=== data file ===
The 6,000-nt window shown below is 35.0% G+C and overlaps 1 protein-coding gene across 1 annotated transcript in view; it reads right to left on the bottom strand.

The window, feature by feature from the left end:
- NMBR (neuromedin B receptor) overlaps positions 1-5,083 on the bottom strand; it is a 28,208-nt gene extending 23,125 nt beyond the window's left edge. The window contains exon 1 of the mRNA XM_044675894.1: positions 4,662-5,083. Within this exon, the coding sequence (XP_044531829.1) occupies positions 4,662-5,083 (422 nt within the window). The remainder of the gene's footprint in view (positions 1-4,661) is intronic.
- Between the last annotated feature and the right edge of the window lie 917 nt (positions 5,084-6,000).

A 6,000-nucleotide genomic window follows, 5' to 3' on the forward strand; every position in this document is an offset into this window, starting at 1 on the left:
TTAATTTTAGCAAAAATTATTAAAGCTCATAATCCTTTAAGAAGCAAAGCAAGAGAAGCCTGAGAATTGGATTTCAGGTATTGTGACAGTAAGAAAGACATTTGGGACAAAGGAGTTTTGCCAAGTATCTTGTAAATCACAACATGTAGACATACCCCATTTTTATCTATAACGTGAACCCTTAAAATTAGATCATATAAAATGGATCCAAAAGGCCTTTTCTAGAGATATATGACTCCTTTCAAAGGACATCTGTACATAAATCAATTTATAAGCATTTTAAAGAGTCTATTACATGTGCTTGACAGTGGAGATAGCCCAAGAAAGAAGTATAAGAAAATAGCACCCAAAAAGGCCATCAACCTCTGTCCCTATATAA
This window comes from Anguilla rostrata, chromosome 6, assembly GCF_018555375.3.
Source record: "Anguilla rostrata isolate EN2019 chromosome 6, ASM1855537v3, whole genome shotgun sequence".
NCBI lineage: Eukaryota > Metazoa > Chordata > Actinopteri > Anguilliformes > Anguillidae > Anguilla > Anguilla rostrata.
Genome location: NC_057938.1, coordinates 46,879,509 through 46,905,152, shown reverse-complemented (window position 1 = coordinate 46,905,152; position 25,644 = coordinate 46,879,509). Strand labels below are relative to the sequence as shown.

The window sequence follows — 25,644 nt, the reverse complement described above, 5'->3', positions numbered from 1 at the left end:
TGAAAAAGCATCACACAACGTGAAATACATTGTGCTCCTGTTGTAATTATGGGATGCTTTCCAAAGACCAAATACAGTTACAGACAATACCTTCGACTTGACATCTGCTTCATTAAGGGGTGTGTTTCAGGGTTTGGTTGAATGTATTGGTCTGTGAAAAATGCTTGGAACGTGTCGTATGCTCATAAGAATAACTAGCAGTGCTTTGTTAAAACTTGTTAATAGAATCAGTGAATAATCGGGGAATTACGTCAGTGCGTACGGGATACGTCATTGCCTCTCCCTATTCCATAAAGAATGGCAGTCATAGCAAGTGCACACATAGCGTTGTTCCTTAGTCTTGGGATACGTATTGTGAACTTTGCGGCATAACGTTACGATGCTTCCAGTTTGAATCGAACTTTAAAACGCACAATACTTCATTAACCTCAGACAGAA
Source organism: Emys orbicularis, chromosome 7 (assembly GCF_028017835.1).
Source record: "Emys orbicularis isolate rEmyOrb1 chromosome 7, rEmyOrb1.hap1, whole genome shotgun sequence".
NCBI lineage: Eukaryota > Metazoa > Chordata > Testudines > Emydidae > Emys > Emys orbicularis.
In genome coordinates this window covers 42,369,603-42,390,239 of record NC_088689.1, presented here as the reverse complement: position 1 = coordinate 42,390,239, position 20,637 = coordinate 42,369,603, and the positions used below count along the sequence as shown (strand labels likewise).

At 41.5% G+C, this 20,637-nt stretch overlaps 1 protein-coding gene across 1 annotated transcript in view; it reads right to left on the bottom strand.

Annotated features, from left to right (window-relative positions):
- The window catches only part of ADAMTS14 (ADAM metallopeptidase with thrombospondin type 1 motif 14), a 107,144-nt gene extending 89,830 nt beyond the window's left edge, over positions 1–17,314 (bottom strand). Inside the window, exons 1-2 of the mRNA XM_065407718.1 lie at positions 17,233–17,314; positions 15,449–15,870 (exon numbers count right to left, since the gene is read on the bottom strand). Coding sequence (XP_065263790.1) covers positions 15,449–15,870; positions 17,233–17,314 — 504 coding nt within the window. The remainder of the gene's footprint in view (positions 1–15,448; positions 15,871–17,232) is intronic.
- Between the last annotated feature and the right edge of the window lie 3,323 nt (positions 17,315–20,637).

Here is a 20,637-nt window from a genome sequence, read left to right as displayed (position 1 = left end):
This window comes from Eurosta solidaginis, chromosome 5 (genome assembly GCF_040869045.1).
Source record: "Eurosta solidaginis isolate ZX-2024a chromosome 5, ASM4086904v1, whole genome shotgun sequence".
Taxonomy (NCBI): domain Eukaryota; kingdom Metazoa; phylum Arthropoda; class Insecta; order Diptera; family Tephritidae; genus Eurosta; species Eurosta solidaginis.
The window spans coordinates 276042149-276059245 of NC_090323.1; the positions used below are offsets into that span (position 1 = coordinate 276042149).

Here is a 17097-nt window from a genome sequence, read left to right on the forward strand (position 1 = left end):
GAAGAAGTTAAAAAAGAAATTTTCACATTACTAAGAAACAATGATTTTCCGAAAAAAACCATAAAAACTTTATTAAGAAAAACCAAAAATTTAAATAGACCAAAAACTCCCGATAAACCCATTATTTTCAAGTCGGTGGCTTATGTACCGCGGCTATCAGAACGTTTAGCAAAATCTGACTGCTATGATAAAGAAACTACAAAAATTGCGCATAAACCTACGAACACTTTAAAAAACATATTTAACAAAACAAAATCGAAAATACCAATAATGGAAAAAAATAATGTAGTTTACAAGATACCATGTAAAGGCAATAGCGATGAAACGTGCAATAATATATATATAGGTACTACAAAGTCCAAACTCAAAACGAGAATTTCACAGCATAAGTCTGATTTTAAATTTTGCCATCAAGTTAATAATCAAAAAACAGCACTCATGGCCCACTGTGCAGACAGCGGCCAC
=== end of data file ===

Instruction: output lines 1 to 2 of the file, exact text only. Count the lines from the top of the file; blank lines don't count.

The 6,000-nt window shown below is 35.0% G+C and overlaps 1 protein-coding gene across 1 annotated transcript in view; it reads right to left on the bottom strand.

The window, feature by feature from the left end: